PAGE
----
The enthusiasm of our mission is strengthened by our conviction that Christ responds to the deepest longing of our hearts—and that he is likewise the answer to the deepest needs of all people. This conviction must be kept alive through our own understanding “from personal experience that it is not the same thing to have known Jesus as not to have known him, not the same thing to walk with him as to walk blindly, not the same thing to hear his word as not to know it, and not the same thing to contemplate him, to worship him, to find our peace in him, as not to” (no. 266). If we are not personally aware of the presence of Christ in our life and the difference that it makes, if we try to evangelize by our own means, our passion and commitment will be drowned out by our human weakness and complacency.

Like Christ, our greatest motivation is the glory of the Father. If we are to remain vigorous in evangelizing—especially in the face of the many cultural and political obstacles of our world—we must strive for union with Christ, so that we may “seek what he seeks and…love what he loves” (no 267).

We must never let our commitment to work distract us from the ever-deepening encounter with Christ that first called us to serve Him. In order to foster personal awareness of Christ’s presence within family life, set aside time each day for quiet, receptive prayer. Afterwards, come together again in conversation as a family. This simple practice can serve as a model of our call to first receive love from Christ in order to give away that same love to everyone we encounter.


Religious Freedom: Evangelii Gaudium

Posted May. 20, 2015 by DOM 1 comment

Lessons from Evangelii Gaudium #17
Pope Francis’s Apostolic Exhortation on the proclamation of the Gospel in today’s world, Evangelii Gaudium or “The Joy of the Gospel,” has many points that are relevant to the work of Marriage: Unique for a Reason.  This series will explore some of these themes and apply Pope Francis’s words to the culture of marriage and family in the United States.

Religious Freedom (nos. 255-258)
The Church recognizes the importance of religious freedom for maintaining a healthy social dialogue and an atmosphere of peace; but what, exactly, do we mean by peace? Peace is not an absence of difference, but a respectful harmony within a healthy pluralism of beliefs, which “respects differences and values them as such” (no. 255). Attempts to privatize religion as an individual matter of conscience that must stay behind church doors reflect “a new form of discrimination and authoritarianism,” rather than the progression of religious freedom (no. 255). Because our religious beliefs are meant to be embodied and manifested in our relationships and work in the public sphere, this kind of delegation does not grant us true freedom.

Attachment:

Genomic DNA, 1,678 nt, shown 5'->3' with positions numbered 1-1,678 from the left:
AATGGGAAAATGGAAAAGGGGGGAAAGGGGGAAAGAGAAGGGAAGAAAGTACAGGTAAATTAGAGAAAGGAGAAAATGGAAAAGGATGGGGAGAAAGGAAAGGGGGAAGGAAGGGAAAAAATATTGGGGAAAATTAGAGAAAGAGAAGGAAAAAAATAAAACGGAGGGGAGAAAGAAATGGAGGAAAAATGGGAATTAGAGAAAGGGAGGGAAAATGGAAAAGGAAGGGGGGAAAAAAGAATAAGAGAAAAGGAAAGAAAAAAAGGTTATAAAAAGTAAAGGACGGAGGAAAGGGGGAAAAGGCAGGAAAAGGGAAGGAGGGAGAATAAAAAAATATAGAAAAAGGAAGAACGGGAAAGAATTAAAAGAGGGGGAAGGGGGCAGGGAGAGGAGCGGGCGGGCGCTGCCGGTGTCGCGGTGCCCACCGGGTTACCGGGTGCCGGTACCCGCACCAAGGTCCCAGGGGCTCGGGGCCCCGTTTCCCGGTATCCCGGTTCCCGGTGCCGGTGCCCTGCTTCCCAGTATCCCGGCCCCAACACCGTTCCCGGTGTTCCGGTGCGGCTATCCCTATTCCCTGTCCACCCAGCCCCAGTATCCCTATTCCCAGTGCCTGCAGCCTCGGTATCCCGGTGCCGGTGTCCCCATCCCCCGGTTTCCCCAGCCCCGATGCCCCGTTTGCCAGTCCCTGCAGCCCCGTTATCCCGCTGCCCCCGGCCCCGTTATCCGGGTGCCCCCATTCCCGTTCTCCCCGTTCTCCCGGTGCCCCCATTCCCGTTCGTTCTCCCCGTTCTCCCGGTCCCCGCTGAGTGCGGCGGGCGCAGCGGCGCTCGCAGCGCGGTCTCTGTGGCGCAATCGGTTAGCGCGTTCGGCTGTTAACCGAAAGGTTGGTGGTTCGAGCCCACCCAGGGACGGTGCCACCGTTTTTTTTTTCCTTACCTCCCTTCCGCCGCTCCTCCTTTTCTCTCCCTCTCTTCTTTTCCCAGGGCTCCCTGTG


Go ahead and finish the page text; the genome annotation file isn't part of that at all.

This lack of freedom is particularly prevalent in the intellectual and cultural realms. Pope Francis sees the modern tendency to disregard all religious thought as an attack not just on religious freedom, but also on reason. This discriminatory dismissal serves a “certain rationalism” that has largely dominated our culture, but is actually opposed to reason in the fullest sense. To ignore the history of thought that has arisen within a religious context is an impediment to, rather than a triumph of reason. This is evident in the narrow-minded views of most media representations of religion. When these “crude and superficial generalizations” become the norm, we lose a wealth of human understanding that the context of faith has developed.

To combat this rationalism, the Holy Father encourages interreligious dialogue, including that between believers and those who—though they don’t identify themselves with any religious tradition—“sincerely seek the truth, goodness and beauty which we believe have their highest expression and source in God” (no. 257). Such dialogue—especially in the realms of ethics, arts and sciences—can help to bring about peace through a mutual respect for the dignity of life and a mutual search for transcendent meaning.

Dialogue that respects and values difference should begin in the home! As we face increasing opposition in the public square, it is ever more important that our families be a place of openness and dialogue. Family members with differing beliefs must be accepted and loved, and this respect will be a model for children to follow.  The peace within a family that appreciates the uniqueness of each member can serve as the starting point for peace in society.


The Common Good, II: Evangelii Gaudium

Posted May. 13, 2015 by DOM No comments yet

Lessons from Evangelii Gaudium #16
Pope Francis’s Apostolic Exhortation on the proclamation of the Gospel in today’s world, Evangelii Gaudium or “The Joy of the Gospel,” has many points that are relevant to the work of Marriage: Unique for a Reason.  This series will explore some of these themes and apply Pope Francis’s words to the culture of marriage and family in the United States.

The Common Good and Peace in Society, Part II (nos. 231-237)
The next two principles Pope Francis writes about in this section on the common good are: